Your Friday Briefing: Men Flee Russian Conscription

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One day after President Vladimir Putin announced a plan to bring 300,000 civilians into military service, thousands of Russians received draft papers and boarded buses to training sites. Many others left the country in a rush, paying rising prices to catch flights to Armenia, Georgia, Montenegro and Turkey, some of the countries that allow Russians to enter without visas.

Russian officials said the call-up would be limited to people with combat experience. But one journalist said her husband, a father of five with no military experience, had been summoned.

Our reporter spoke to a 23-year-old who bought a plane ticket to Istanbul, wrapped up his business and kissed his crying mother goodbye — all within about 12 hours of Putin’s announcement. He said he has no idea when he will return. “I was sitting and thinking about what I could die for, and I didn’t see any reason to die for the country,” he said. Here are live updates.

Surveillance: The Times obtained nearly 160,000 files from Russia’s powerful internet regulator, which the government uses to find opponents and squash dissent. Compared with China, much of the work of Russian censors is done manually, but what Moscow lacks in sophistication, it has made up for in determination.


Japan announced yesterday that it had intervened to prop up the value of the yen for the first time in 24 years, in an effort to stop the currency’s continuing slide against the dollar.

Yesterday, the yen passed 145 to the dollar after the U.S. Federal Reserve’s announcement on Wednesday that it would raise its policy rate by an additional three-quarters of a percentage point. The yen has lost over 20 percent of its value against the dollar over the past year, and it has been the worst performing currency among major developed economies this year.

Context: The yen’s plunge has largely been caused by Japan’s determination to keep interest rates low. The government’s intervention followed an announcement by the Bank of Japan that it would stick fast to its longstanding ultralow interest rate policy — even as most other countries have begun to follow the U.S. Federal Reserve’s increases.

History: For years, a weak yen was widely seen as a boon for its export-driven economy, making Japanese products cheaper and more attractive for consumers abroad.

Elsewhere: The Bank of England raised its key interest rate by half a point to 2.25 percent yesterday, the highest level since 2008. It is the latest effort to tame high inflation.


For more than 15 years, a court in a military camp in Cambodia has been working to prosecute the crimes of the Khmer Rouge regime, which caused the deaths of an estimated 1.7 million Cambodians in the late 1970s.

In its final hearing yesterday, it rejected an appeal by Khieu Samphan, 91, the fanatical communist movement’s last surviving leader, upholding his conviction and life sentence for genocide and other crimes.

Many victims think the United Nations-backed tribunal, which spent over $330 million, was a hollow exercise conducted far too long after the atrocities were committed. Only three people were convicted, and many of the Khmer Rouge’s senior figures — including its notorious top leader, Pol Pot — were long dead by the time the court was created.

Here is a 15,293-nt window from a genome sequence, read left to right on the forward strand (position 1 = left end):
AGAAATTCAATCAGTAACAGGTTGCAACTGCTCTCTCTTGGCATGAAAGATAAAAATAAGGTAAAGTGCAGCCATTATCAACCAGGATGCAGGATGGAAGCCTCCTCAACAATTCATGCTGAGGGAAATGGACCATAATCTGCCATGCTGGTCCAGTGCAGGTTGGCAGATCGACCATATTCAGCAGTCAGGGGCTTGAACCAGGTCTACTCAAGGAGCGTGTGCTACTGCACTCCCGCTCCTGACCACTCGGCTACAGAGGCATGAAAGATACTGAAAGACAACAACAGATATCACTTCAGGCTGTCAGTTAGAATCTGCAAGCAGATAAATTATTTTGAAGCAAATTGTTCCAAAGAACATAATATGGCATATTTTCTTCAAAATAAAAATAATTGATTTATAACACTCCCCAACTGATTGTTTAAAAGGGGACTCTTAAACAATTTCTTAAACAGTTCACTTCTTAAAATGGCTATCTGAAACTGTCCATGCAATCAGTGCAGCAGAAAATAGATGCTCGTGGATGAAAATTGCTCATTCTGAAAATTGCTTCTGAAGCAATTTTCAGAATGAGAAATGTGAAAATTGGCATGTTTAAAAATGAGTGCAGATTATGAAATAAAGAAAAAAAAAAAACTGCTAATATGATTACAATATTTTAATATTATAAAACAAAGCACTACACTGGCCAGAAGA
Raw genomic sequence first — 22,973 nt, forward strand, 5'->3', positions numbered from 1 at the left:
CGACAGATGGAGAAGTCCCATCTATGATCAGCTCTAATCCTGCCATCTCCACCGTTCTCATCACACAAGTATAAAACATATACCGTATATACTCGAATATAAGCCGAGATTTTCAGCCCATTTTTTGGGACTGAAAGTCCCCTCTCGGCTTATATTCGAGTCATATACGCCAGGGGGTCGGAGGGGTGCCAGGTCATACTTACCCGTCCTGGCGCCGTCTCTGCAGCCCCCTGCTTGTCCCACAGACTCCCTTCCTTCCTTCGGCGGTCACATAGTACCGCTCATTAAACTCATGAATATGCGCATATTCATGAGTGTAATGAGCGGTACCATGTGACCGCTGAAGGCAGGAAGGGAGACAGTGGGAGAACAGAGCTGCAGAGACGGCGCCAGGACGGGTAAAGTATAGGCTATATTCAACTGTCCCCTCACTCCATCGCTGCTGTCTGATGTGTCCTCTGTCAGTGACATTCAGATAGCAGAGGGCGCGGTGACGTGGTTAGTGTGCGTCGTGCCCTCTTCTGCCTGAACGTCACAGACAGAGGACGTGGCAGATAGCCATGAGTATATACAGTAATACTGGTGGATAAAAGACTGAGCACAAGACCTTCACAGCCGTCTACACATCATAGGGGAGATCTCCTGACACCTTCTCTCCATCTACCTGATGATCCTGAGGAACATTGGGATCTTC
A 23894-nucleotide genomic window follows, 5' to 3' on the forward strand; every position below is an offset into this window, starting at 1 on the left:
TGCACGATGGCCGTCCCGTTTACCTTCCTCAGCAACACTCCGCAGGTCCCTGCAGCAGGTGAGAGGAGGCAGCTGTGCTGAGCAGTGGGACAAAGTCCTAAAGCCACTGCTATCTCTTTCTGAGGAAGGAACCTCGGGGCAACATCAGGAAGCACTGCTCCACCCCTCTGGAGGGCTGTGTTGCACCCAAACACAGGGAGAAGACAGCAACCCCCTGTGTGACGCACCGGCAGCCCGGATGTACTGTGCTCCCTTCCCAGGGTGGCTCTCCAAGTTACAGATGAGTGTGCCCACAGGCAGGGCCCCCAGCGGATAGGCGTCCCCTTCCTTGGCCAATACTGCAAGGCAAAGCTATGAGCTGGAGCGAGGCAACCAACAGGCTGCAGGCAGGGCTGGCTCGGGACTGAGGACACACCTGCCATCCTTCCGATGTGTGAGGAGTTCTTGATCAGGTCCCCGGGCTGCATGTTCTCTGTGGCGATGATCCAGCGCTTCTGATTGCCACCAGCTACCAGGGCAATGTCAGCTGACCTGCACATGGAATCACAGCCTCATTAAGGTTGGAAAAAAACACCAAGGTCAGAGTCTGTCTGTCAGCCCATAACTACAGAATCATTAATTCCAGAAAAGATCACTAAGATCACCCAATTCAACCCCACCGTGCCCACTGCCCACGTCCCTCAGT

Background: From 1975 to 1979, the Khmer Rouge caused the deaths of nearly a quarter of the population from execution, torture, starvation and untreated disease as it sought to abolish modernity and create an agrarian utopia.

Fake news is rising in India, with a surge of disinformation after the rise of Narendra Modi, the Hindu nationalist prime minister. Alt News, an independent website, has emerged as a leading debunker of misinformation, such as stories about child-kidnapping gangs and Muslims spreading Covid.

But highlighting hate speech against minority groups has put it on a collision course with Modi’s government: A founder was recently arrested and is accused of spreading communal unrest.

Italy’s national election is on Sunday. Giorgia Meloni, the hard-right politician who is the front-runner to become the country’s next prime minister, has a surprising personal manifesto.

Meloni loves “The Lord of the Rings” and sees the fantasy adventure series, written by J.R.R. Tolkien, as something of a sacred text. As a youth activist in the post-Fascist Italian Social Movement, she used to dress up as a hobbit.

That might seem like a youthful infatuation. But in Italy, “The Lord of the Rings” has informed generations of post-Fascist youth. They have looked to Tolkien’s traditionalist mythic age for symbols, heroes and creation myths free of Fascist taboos, from which they could reconstruct a hard-right identity.

Meloni, 45, said that she had learned from dwarves, elves and hobbits the “value of specificity” with “each indispensable for the fact of being particular.” She extrapolated that as a lesson about protecting Europe’s sovereign nations and unique identities.

“I think that Tolkien could say better than us what conservatives believe in,” Meloni said. “I don’t consider ‘The Lord of the Rings’ fantasy.”



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